Two-thirds of children’s fractures occur in the upper extremity. The humerus is the second most common fracture location after the radius. Supracondylar humerus fractures (SCHFs) are the most common distal humerus fractures, followed by lateral condyle and medial epicondyle fractures. Medial condyle and lateral epicondyle fractures are rare. Displaced SCHF is commonly treated with internal fixation, and it is the most common operatively treated fracture type in children. Reduction and pin fixation of distal humerus fractures in children can be technically challenging, especially in inexperienced hands. Consultant assistance, for both diagnostic purposes and operative treatment, is usually more guaranteed during office hours. The quality of the reduction of SCHF has traditionally been assessed in radiographs by evaluating frontal alignment with respect to the Baumann angle (BA) and by evaluating sagittal alignment with respect to the anterior humeral line (AHL) crossing point with the capitellum or the lateral capitellohumeral angle (LCHA). Postoperative radiographic follow-up with radiographs 1–2 weeks after surgery and at pin removal is generally used without evidence of an effect on treatment. Vascular injuries are a rarity, even though up to one in seven children with dislocated SCHF has compromised blood circulation at admission to hospital. Displaced SCHF is associated with the highest risk of nerve injury among pediatric fractures. Most injuries are caused by the trauma itself, but an incidence of iatrogenic injuries related to pin fixation of up to 4% has been reported. Postoperative infections are mostly superficial and heal with pin removal and oral antibiotics. The most well-known complication of SCHF is varus (gun-stock) deformity, which is mostly considered a cosmetic problem, even though functional limitations and a risk of lateral condyle fractures have been reported. In Finland, treatment complications are compensated for by the Patient Insurance Centre (PIC). Long-term outcome of displaced SCHF has not been well documented. Objective long-term outcome is usually assessed using Flynn’s criteria and subjective outcome is assessed with validated outcome measures. Our objective is to improve the treatment of pin-fixed SCHF in children by formulating guidance for pin fixation of SCHF based on the conclusion of our study. The purpose of this study is to assess whether operative treatment of SCHF can safely be postponed to office hours with improved fracture reduction and pin fixation. The objective is also to assess the clinical significance of postoperative radiographic follow-up and to determine whether primary radiographic parameters have prognostic value for long-term outcome. Our goal is to identify the most common reasons for compensated treatment injuries in pediatric distal humerus fractures and to assess the quality of treatment of these fractures in Finland. We also want to determine the objective and subjective long-term outcomes in operatively treated SCHF in the Children’s Hospital, Helsinki.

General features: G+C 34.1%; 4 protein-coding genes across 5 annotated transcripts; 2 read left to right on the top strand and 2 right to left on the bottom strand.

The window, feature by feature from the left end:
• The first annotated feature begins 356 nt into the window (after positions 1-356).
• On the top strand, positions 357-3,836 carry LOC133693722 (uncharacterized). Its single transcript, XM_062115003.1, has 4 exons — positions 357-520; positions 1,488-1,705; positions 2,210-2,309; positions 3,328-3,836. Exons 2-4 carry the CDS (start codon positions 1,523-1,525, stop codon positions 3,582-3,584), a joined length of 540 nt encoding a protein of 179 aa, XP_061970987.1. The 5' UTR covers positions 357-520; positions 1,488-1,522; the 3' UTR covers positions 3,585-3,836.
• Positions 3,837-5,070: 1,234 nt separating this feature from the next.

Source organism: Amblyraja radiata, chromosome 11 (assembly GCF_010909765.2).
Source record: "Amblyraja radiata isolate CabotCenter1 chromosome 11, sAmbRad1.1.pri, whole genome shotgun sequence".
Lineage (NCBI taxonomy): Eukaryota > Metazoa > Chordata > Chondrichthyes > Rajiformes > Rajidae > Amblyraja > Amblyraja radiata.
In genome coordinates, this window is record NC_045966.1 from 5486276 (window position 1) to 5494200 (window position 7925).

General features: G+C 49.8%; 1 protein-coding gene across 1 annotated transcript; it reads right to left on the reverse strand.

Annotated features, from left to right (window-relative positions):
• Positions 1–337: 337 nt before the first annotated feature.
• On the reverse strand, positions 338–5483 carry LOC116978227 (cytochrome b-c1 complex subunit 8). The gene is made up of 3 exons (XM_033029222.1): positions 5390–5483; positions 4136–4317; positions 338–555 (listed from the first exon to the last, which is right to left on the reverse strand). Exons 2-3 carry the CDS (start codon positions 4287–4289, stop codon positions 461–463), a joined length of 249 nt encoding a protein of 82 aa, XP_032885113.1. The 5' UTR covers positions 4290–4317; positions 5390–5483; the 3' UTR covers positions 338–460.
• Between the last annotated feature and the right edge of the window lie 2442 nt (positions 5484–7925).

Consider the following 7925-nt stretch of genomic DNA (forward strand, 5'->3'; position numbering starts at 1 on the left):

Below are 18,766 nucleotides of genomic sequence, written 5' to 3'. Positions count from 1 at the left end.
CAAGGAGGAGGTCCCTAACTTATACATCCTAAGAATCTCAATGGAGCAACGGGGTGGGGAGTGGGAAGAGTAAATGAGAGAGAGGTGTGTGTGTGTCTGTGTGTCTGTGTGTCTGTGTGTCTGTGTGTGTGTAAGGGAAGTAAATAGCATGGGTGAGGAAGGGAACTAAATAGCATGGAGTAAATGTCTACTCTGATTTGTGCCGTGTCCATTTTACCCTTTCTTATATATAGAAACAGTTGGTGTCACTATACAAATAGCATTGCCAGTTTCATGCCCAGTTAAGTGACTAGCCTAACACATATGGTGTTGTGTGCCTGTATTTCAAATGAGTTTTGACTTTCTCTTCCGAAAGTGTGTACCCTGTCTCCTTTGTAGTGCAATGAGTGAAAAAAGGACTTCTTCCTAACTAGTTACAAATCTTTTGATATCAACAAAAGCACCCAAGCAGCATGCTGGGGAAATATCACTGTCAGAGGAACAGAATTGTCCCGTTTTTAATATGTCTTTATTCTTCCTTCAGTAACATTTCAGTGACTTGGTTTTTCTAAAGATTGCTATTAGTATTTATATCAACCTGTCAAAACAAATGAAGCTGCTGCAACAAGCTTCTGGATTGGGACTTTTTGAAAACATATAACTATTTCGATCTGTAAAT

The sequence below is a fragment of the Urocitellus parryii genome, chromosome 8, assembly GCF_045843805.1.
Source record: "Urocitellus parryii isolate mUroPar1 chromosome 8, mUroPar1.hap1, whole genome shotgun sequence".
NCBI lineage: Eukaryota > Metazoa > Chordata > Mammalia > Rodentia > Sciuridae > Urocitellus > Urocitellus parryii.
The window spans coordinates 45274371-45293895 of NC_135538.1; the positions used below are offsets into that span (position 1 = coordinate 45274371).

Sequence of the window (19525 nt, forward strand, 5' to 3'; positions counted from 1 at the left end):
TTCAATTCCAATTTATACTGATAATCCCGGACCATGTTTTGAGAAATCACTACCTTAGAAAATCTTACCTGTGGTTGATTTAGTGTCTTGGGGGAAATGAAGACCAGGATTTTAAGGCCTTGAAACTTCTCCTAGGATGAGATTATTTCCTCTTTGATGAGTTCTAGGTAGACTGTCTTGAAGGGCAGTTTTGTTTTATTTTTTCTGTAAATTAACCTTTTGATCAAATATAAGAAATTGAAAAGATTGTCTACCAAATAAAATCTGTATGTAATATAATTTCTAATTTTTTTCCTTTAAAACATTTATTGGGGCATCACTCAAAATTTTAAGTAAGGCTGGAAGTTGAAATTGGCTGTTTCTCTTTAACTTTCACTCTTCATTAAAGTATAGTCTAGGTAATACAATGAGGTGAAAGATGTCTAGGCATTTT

|Julkaistu - 2019
|G5 Tohtorinväitöskirja (artikkeli)
LisätietojaM1 - 99 s. + liitteet
- 3123 Naisten- ja lastentaudit
- 3126 Kirurgia, anestesiologia, tehohoito, radiologia